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Personal gatherings limited, sports tournaments cancelled as COVID cases rise – Times Colonist



As of Monday, the size of indoor ­personal gatherings and large events will be limited in B.C., sports ­tournaments will be cancelled, proof of vaccination will be required for all events and movement will be restricted in restaurants, under new provincial health orders intended to slow a rapid increase in COVID-19 cases.

The measures will remain in place until Jan. 31.

The revised orders announced Friday come on the heels of 302 cases of ­Omicron detected in B.C. on Friday — more than double the previous day’s total — with almost half of those, 145, in the Island Health region.

Provincial health officer Dr. ­ Bonnie Henry said Omicron is ­rapidly ­replacing other variants in B.C., ­primarily Delta, and there’s been a sharp increase in the number of new cases of COVID-19, particularly in the Vancouver Coastal and Fraser Health regions and Vancouver Island.

“We will see rapidly rising cases over the next few weeks,” said Henry.”And we need to take additional measures to slow that down so that we don’t ­overwhelm our hospital system.”

B.C.’s COVID-19 case rate nearly doubled over the past week. New cases spiked from 345 on Dec. 1 to 789 Friday. New COVID modelling shows daily cases could climb to 2,000 a day by the end of the month. Active COVID‑19 cases in the province jumped from 2,994 on Dec. 10 to 4,313 Friday.

Island Health posted its highest-ever one-day COVID case count Friday at 147, eclipsing the previous high of 143 on Dec. 10. “It is moving quickly and so must we,” said Henry.

Most of the new cases so far have been in younger vaccinated people, and have caused mostly mild illness, she said.

Henry is asking people to limit holiday gatherings “to be only with our family and close friends.”

“We can still host a holiday meal, but ensure everybody’s fully vaccinated so that you can do that in the safest way possible.”

The new measures include:

• limiting indoor personal gatherings, including in rental and vacation properties, to one household plus up to 10 individuals, or one additional household — providing all youth and adults are fully vaccinated

• requiring the B.C. Vaccine Card for organized events of all sizes and ensuring the QR code is scanned at events

• requiring that restaurant patrons remain seated with no movement between tables; stay masked when not sitting

• limiting venues of 1,000 individuals or more to 50 per cent of the seated capacity, reinforcing mask wearing, and scanning of the B.C. Vaccine Card QR code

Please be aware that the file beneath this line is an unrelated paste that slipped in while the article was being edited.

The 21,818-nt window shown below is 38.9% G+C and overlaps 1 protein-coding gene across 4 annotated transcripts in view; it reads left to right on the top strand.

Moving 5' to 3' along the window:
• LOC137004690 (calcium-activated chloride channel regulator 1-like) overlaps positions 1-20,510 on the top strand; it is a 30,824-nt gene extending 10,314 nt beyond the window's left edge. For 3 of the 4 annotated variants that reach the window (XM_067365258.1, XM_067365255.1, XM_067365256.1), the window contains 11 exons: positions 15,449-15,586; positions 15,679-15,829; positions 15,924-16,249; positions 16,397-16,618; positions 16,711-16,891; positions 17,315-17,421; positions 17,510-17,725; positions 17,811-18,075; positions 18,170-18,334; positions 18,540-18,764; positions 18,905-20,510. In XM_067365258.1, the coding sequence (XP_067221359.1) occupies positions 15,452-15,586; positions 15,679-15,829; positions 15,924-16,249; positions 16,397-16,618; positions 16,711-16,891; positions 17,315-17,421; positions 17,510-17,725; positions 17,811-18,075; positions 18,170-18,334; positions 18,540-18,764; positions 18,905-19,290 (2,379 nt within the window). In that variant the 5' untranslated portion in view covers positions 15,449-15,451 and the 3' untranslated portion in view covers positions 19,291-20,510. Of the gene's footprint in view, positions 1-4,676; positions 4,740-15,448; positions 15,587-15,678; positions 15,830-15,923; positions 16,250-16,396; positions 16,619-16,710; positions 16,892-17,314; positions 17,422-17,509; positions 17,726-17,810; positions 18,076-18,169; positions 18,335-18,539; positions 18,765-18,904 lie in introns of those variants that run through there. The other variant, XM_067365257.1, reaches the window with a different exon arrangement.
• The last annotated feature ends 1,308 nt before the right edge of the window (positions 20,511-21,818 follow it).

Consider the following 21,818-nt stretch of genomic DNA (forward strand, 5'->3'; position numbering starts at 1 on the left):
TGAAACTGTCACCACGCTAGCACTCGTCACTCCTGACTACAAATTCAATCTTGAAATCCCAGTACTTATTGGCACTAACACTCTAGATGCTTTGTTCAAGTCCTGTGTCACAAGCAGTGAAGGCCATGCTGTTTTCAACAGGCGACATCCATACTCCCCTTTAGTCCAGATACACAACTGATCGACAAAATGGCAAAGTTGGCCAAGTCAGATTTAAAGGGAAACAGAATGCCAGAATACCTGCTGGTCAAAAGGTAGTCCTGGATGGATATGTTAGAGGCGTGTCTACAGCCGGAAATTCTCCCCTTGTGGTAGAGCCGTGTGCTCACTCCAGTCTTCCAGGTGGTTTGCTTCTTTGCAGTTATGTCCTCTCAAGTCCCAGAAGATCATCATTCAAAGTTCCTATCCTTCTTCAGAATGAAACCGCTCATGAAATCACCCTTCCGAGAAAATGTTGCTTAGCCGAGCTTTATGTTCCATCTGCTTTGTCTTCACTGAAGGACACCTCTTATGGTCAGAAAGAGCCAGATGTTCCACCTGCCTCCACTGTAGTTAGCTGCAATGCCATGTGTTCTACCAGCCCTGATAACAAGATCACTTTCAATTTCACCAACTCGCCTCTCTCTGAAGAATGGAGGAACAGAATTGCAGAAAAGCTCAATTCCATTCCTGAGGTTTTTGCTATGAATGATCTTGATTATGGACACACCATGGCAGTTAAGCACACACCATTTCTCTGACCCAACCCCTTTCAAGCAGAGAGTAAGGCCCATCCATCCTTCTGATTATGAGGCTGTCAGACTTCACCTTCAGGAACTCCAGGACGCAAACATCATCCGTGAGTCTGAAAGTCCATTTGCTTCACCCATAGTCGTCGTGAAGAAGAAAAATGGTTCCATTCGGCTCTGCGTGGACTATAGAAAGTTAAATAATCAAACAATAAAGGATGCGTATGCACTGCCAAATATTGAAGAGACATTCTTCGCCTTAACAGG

• restricting all New Year’s Eve organized gatherings and events to seated-only events — no matter their size — with no mingling or dancing allowed

• pausing all sports tournaments.

A number of sports tournaments, particularly hockey tournaments, had been due to start on Boxing Day, and will need to be suspended, Henry said.

Two large-scale events in Victoria will be affected by the venue capacity limits, including a Jan. 14 performance at Save-on-Foods Memorial Centre as part of Canada’s Drag Race Season 2 Tour, and a concert by the Glorious Sons at the Royal Theatre on Jan. 15. Contingency plans for either event had not been announced as of late Friday.

An order for B.C. public service workers to return to the office was delayed until at least Jan. 17, when an update will be issued. Henry recommends other organizations also “consider continuing your work from home if that’s possible.”

Henry is also asking retail stores to have COVID-19 safety plans in place for holiday and Boxing Day sales.

“While vaccination remains the best defence against COVID-19, we are now dealing with the new threat of a more transmissible variant,” she said. “We need to take these measures until we understand the full impact Omicron will have in the B.C. context.”

In addition to the provincial health orders, British Columbians are being advised to avoid all travel if not fully vaccinated and avoid non-essential travel outside of Canada.

“This is going to be a very difficult three weeks,” said B.C. Health Minister Adrian Dix. “We can deal with that in a number of ways, but I think what we need to do together is continue to make the best efforts we can across British Columbia supporting one another.”

The province says it will update its plan for rapid tests on Tuesday and aims to give people boosters six months after their second shots, which means many people will receive invitations to book in the next few weeks.

— With a file from Mike Devlin


• For those feeling mentally and emotionally overwhelmed and unable to cope under this latest surge of cases and added restrictions, Henry advised calling 811, visiting Bounce Back B.C. for free mental health help at, calling the Kids Help toll-free 24-hour phone counselling line at 1 800-668-6868 or texting 68686.

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China cuts rates on policy loans for first time since April 2020 – CNBC



A woman walks past the headquarters of the People’s Bank of China in Beijing, China.
Jason Lee | Reuters

China’s central bank on Monday cut the borrowing costs of its medium-term loans for the first time since April 2020, defying market expectations, to cushion any economic slowdown.